What is nicotine withdrawal?
Tobacco products (cigarettes, smokeless tobacco, pipe tobacco, and cigars) contain the chemical nicotine. Nicotine is as addicting as cocaine or heroine. Most people who quit smoking or chewing tobacco have unpleasant emotional, mental, and physical effects. This state is called withdrawal.
What is the cause?
Nicotine affects the brain. It creates pleasure in the brain, and it improves your mood. When you quit smoking or chewing tobacco, you may have symptoms while your body is getting used to being without the nicotine.
Some people like the feel, smell, and sight of a cigarette and the ritual of handling, lighting, and smoking cigarettes. Missing these rituals make withdrawal and cravings worse.
What are the symptoms?
Symptoms of nicotine withdrawal may include:
- trouble concentrating
- depressed mood
- nicotine craving
- upset stomach
- slowed heart rate
- increased appetite
- shaky hands
- trouble sleeping
The symptoms of withdrawal may be very strong, especially during the first 72 hours after you stop using tobacco.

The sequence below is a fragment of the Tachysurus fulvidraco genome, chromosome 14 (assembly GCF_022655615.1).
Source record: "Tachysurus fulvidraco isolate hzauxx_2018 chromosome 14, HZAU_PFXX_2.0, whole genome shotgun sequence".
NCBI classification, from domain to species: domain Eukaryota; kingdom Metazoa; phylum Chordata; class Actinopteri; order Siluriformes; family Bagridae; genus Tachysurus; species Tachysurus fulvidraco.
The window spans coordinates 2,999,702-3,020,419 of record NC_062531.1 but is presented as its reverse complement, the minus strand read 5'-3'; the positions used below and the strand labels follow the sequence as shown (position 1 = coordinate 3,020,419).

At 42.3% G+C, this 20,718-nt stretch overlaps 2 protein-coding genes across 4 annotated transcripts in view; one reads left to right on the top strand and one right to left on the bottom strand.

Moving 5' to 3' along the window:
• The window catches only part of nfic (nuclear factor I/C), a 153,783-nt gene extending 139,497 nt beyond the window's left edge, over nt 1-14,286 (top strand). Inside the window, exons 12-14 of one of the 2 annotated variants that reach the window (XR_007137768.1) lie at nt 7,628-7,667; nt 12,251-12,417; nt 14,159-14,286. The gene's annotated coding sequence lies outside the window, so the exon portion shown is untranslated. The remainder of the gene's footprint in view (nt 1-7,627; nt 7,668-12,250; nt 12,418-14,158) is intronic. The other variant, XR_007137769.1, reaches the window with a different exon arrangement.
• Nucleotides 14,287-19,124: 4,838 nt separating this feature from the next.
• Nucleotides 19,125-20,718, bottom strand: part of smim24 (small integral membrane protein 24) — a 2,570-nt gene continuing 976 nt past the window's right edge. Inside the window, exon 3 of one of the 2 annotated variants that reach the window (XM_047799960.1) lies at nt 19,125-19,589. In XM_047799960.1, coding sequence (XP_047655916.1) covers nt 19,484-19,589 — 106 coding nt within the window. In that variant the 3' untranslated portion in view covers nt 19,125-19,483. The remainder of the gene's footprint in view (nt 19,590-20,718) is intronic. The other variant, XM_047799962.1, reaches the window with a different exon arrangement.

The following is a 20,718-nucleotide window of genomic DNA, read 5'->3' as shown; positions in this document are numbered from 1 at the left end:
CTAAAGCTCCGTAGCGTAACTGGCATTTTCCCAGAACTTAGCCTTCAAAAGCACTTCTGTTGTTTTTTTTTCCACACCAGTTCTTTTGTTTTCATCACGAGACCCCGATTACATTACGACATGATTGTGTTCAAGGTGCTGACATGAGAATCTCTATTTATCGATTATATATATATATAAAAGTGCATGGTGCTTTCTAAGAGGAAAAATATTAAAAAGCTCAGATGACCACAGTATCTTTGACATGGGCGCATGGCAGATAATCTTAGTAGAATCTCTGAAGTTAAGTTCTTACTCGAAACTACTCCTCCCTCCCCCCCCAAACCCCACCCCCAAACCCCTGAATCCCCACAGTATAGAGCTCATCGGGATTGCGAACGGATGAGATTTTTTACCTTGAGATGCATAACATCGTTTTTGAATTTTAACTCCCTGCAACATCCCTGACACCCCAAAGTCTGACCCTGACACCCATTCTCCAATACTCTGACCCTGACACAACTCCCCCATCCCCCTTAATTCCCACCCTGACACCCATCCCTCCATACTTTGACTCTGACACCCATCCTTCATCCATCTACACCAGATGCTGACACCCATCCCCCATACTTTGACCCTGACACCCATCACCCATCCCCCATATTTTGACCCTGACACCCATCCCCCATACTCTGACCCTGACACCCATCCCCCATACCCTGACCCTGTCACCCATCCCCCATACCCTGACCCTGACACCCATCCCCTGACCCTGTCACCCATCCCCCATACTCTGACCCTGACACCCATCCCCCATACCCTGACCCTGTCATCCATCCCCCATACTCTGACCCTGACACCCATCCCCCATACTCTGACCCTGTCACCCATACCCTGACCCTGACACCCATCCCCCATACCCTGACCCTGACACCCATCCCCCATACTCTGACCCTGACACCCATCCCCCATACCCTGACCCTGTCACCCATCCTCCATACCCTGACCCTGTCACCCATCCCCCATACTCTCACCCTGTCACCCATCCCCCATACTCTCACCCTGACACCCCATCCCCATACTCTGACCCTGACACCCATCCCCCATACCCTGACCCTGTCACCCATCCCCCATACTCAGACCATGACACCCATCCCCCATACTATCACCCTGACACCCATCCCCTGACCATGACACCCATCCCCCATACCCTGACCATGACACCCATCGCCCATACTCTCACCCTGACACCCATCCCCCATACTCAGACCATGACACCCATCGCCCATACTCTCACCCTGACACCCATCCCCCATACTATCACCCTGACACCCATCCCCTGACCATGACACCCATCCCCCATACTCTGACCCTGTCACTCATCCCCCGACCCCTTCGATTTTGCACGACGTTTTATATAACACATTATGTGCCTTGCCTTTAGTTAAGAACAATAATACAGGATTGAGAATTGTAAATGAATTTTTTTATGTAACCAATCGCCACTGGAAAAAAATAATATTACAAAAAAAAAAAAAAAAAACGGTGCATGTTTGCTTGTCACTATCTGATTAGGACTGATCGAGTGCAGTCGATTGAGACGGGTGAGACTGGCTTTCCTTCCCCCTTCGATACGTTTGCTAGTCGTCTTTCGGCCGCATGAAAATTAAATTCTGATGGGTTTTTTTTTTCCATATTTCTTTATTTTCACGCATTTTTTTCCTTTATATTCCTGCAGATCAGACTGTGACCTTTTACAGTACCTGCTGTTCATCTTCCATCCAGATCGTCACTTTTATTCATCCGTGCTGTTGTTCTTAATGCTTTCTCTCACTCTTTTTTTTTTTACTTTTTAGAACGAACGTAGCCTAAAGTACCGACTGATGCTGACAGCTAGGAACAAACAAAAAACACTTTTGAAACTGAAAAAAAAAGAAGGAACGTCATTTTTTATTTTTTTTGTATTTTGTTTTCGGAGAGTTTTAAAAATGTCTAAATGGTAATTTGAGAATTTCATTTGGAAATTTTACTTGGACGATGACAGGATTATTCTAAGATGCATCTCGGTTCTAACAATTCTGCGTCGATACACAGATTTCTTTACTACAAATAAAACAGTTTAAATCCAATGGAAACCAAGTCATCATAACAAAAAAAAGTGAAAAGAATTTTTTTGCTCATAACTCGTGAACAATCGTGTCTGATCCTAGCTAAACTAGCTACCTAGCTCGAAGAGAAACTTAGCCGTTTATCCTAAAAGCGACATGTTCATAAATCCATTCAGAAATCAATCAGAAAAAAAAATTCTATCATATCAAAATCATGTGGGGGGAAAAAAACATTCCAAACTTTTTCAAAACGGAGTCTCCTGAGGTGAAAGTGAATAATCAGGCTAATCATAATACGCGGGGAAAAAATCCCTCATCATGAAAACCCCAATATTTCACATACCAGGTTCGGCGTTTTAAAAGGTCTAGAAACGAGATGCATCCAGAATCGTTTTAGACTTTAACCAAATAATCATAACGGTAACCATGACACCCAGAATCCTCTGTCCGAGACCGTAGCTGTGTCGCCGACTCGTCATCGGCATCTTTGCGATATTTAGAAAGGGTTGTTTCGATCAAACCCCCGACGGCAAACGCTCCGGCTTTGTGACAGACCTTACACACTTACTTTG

How is it diagnosed?
There are no specific tests for nicotine withdrawal. Your healthcare provider will ask about your symptoms and your history of tobacco use.
How is it treated?
Nicotine replacement therapy lets you slowly decrease the amount of nicotine in your system over time. Using nicotine gum, patches, or an inhaler as you quit tobacco may reduce cravings and ease physical symptoms. The dose of nicotine is slowly decreased over several weeks or months.
Your healthcare provider might prescribe Zyban (bupropion) to lessen the craving for nicotine. Chantix (varenicline) may be prescribed to decrease the positive feelings caused by nicotine.
How long will the effects last?
The effects of nicotine withdrawal are different for each person. In general, the symptoms are worst during the first few days after you quit. The symptoms slowly get better over the next few weeks or months. Most people no longer feel the effects of withdrawal 6 to 8 weeks after they quit.
What can I do to prevent this from happening to me again or to others?
- Don't start smoking again.
- Join a stop-smoking support group or class.
- Teach your children and friends about the dangers of cigarette smoking.
Written by Tom Richards, MD.
Published by RelayHealth.
© 2012 RelayHealth and/or its affiliates. All rights reserved.